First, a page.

Since we'd left Alaska in April, we'd been searching for it. As we cruised through Canada, explored the Western coast of the U.S. and the beaches of California, always we searched for it, but it seemed to elude us.
We found some in Utah, a little bit in Arizona (though not as much as we would have liked). Even Northern and Central Mexico, though temperate and pleasant, lacked it once the sun went down.
We were searching for warmer weather. Since leaving India in May of 2010, then spending a chilly summer and a cold winter in Alaska, we'd been searching for a place where we could sleep comfortably at night with only one, or zero, blankets on.
Another thing we'd been in search of was a beach - one that could be enjoyed without the need of a winter coat. We'd visited Bishops Beach in Homer, Alaska, but winter gear was definitely required there.
So now heading southwest from Oaxaca and El Tule, toward the Pacific Coast and Juchitan, we were eager to set eyes on the ocean once more, and hopefully find a beach that would have weather warm enough to swim in.
As we neared our destination, we spied on our left, a large body of water.
"Is that it? Is that the ocean?" It must be, we surmised. So we asked directions to the nearest beach.
They were given, although in a rather odd manner, with a look between confusion and amusement. The directions took us through the center of town, and as we were low on groceries, we decided to stop first at the market to resupply.
Shutting down our temperature controlled vehicle, and opening our doors, we were hit forcefully with a wall of heat and humidity.
"Oh boy, I think we've found warm weather."
Sweat dripping from every possible orifice, we shopped for mandarinas, manzanas, platanos, calabasitas, cebolla, and other fruit and vegetables. With drenched clothing, we hunted for tortillas and a few other necessary household items.
It was great fun, we always love the local markets. But oh, it was hot and muggy.
Then we spied two large, black iguanas with their feet tied and a leash around their necks, lying on the ground next to a table where an indigenous looking woman sat.
"What are the iguanas for?" Greg inquired.
"For the tamales," was the reply.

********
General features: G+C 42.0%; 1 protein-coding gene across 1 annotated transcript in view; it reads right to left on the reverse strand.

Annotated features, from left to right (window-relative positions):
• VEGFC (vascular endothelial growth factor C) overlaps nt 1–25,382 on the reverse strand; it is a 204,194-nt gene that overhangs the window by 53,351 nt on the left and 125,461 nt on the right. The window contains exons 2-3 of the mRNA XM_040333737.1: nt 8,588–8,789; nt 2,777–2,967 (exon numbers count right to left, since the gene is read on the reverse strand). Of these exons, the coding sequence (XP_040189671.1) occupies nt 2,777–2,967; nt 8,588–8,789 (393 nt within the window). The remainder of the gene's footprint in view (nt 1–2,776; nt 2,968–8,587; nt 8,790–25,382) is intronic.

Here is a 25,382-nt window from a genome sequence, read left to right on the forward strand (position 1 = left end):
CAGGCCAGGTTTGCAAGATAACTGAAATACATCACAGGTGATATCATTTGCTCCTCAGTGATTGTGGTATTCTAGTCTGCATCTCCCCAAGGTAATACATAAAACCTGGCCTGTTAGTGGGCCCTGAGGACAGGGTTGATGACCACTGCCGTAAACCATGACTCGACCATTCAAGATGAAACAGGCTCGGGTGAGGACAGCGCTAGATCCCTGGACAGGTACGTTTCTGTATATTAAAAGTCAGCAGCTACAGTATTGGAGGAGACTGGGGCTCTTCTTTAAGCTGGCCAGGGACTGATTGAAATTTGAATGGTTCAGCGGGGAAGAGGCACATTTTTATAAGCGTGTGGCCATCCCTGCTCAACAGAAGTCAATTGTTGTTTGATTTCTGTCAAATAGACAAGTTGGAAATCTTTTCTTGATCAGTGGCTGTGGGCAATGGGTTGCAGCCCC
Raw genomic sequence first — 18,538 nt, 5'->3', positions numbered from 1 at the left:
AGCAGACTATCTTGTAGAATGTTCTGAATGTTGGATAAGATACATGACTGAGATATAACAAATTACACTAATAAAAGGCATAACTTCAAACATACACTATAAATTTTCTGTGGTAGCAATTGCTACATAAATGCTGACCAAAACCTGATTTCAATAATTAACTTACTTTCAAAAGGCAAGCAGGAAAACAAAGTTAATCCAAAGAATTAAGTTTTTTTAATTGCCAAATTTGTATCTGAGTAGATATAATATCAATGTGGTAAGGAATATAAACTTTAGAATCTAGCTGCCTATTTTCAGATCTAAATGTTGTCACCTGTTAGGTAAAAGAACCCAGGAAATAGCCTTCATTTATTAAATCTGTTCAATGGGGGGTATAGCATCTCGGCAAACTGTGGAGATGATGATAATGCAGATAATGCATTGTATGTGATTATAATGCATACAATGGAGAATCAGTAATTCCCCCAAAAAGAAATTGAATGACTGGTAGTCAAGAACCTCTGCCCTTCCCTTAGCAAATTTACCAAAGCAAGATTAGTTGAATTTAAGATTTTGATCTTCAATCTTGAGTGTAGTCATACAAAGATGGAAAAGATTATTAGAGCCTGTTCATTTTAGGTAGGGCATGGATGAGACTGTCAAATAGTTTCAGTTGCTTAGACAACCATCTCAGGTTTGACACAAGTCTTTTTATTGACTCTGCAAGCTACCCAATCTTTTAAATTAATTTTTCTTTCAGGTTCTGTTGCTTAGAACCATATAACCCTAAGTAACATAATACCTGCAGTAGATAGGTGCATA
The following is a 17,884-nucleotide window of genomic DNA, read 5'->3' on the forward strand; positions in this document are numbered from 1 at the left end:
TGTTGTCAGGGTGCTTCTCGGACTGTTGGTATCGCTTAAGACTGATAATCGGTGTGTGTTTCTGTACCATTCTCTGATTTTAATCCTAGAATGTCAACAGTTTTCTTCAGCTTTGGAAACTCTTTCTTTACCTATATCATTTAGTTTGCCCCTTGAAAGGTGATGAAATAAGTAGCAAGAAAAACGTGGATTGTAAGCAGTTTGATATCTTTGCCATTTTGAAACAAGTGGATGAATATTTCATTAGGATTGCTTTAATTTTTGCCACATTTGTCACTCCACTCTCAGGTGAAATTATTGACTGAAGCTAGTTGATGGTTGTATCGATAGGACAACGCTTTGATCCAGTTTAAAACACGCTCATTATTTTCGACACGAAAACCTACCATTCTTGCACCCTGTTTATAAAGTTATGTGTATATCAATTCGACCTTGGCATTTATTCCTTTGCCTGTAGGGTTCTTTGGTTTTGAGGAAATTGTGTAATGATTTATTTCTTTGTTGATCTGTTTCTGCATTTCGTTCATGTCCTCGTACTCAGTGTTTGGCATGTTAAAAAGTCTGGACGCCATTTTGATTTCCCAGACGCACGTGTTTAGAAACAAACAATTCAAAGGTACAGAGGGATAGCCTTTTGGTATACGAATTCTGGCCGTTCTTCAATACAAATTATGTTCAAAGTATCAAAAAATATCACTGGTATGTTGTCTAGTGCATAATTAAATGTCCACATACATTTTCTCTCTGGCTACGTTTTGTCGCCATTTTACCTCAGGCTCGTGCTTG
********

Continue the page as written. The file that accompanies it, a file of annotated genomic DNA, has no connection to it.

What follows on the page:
"Iguana tamales?" he asked incredulously, "This I've got to try, just to say I've done it."
To this the kids revolted. "No! You can't eat the iguanas. Can't we keep these ones as pets so they don't get eaten?"
That wasn't a possibility, so instead we just bought two tamales at $5 pesos each, and took them back to the truck with our other purchases, explaining as we went, that people eat animals, even if we like them.
After Greg ate his iguanamales, as we called them, which tasted "good, but mentally was a little unsettling, especially with the dark iguana skin inside them," we drove to the beach.
Multicolored boats sat nestled in the sand, and various children and families were picnicking, or bañando in the water.
Mountains towered above on the opposite shore. This clearly wasn't the ocean. At this point, it didn't really matter. Give us some water, any water, to escape the heat.
Like the refreshing reprieve of fall after a long hot summer, the fresh water revitalized our heat-weary selves. We frolicked and played and picnicked, and enjoyed ourselves splendidly.
But like all good times, this one came to an end. As we drove away in our truck to search out home for the night, the air-conditioning that spared us from the full force of the sultriness, began to fail.
We drove west for a very long time, with the sun beating down upon us, and the air flowing in and out of the windows, but providing very little relief from all-encompassing warmth which wrapped around us like a giant blanket.
Intending to 'get to higher ground' to camp for the night, in hopes it would be cooler, we were becoming a little cantankerous and hungry (not a good combination) and after a long while, couldn't wait any longer to stop.
Taking a turnoff, we parked next to a verdant embankment on a dirt road. Stepping out of the truck, I came face to face with a giant spider web.
"Oh my, we have reached jungle and I don't know if I'm ready for it."
As we grabbed a bite to eat for dinner, we gazed at the light and shadows which danced on the peak rising above the deep-green vegetation and tawny-yellow field stretching before us. We heard the call of a bird, and caught a glimpse of a flock of wild green parrots.
But still the heat weighed heavy like a great oppression. "Are we really ready for warmer weather, and everything that comes with it?" I inquire.
Then the attacking ants and mosquitos drove us madly into the truck to seek refuge.
As we sat inside the cab, which worked quite effectively as a sauna, eating our dinner, with sweat dripping down our noses, mayhem ensued.
We couldn't get out without being eaten alive. We couldn't stay in without suffering from heat-induced psychosis.
As the children and I begged Greg to pack us up and take us to the mountains, as usual, his sanity remained, and he reasoned with us and worked hard to make us comfortable.
Braving the mosquitoes, he placed a mosquito net over the truck windows so we could roll them down and make it bearable, and set up the roof top tent, so Atlas and I had a place of refuge.
Lying blanket-less in my tent, with a now somewhat cooler, sleeping baby, I realized that we now had more than we had wished for when it comes to warm weather.
As my husband continues working to get the kids situated for the night, I feel grateful for this awesome guy who helps make all things bearable.
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